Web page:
VW installed ‘defeat devices’ in thousands of diesel cars, High Court rules
Volkswagen installed unlawful “defeat devices” in thousands of its diesel vehicles, the High Court has found in the first major ruling on mass litigation brought in England and Wales over the “dieselgate” emissions scandal.
Around 90,000 motorists who bought VW, Audi, Seat and Skoda diesel vehicles have taken legal action for compensation in a case which could be the largest consumer action in English legal history.
Their lawyers say VW “cheated” European emissions standards, which were designed “to save lives”, by installing unlawful “defeat devices” in its diesel vehicles, meaning the vehicles were emitting up to 40 times the legal limit of nitrogen dioxide when out on the road.
In September 2015, Volkswagen Group announced that 11 million vehicles worldwide, including almost 1.2 million in the UK, were affected, prompting a flurry of litigation around the world.
The aftermath of the scandal has seen VW pay out more than 30 billion euros (£26 billion) in fines, recall costs and civil settlements, and has led to criminal charges by German prosecutors against current and former senior employees.
The English litigation was filed back in 2016, but reached what lawyers described as “a decisive court battle” at a preliminary hearing in December when the High Court was asked to decide whether software installed in VW cars was a “defeat device” under EU regulations.
In a judgment delivered remotely on Monday, Mr Justice Waksman ruled that “the software function in issue in this case is indeed a defeat device” under EU regulations.
The judge said he was “far from alone in this conclusion”, referring to “numerous courts and other bodies in various other jurisdictions (which) agree that the software function here is a defeat device”.
Mr Justice Waksman added: “While I take comfort from that fact, I make it clear that there is no need to resort to it because in my judgment the answer is so plain in any event.”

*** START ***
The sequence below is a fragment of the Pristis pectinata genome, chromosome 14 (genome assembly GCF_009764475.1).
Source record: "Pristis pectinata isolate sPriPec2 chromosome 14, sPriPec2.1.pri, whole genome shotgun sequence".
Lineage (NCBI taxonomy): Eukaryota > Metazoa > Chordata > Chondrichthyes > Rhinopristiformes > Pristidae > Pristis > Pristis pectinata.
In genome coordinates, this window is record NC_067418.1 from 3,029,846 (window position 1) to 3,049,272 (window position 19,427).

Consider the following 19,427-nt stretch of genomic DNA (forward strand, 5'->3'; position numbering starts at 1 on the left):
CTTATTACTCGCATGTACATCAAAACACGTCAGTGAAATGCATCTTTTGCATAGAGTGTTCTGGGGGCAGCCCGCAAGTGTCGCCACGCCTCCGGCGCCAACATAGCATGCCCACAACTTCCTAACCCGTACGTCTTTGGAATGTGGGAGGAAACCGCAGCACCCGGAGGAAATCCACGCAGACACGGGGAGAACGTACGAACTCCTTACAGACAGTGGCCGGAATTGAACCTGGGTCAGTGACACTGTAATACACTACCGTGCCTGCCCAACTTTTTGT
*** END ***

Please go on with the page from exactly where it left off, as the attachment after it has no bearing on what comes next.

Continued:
The judge also stated that “a software function which enables a vehicle to pass the test because (artificially) it operates the vehicle in a way which is bound to pass the test and in which it does not operate on the road is a fundamental subversion of the test and the objective behind it”.
He added: “In other words, it destroys the utility of the test because it makes it impossible for performance under it to be the approximation of normal driving conditions and performance which it is intended to be.”
In a statement after the ruling, Gareth Pope, head of group litigation at Slater and Gordon, which represents around 70,000 claimants, said: “This damning judgment confirms what our clients have known for a long time, but which VW has refused to accept: namely that VW fitted defeat devices into millions of vehicles in the UK in order to cheat emissions tests.
“In the judge’s own words, VW’s defence was ‘highly flawed’, ‘hopeless’ and ‘absurd’.
“The case exposed VW’s approach to this litigation and its customers, refusing to admit wrongdoing and compensate its customers in favour of running drawn-out and pointless litigation.
“The court’s conclusion that the existence of software was a ‘fundamental subversion’ of tests designed to limit pollution and make our air safe to breathe exposes VW’s disregard for EU emissions regulations and public health in pursuit of profit and market dominance.
“VW’s utter failure to convince the court of the merits of its case means that now is surely time for it to settle these claims and put this shameful episode behind it.”
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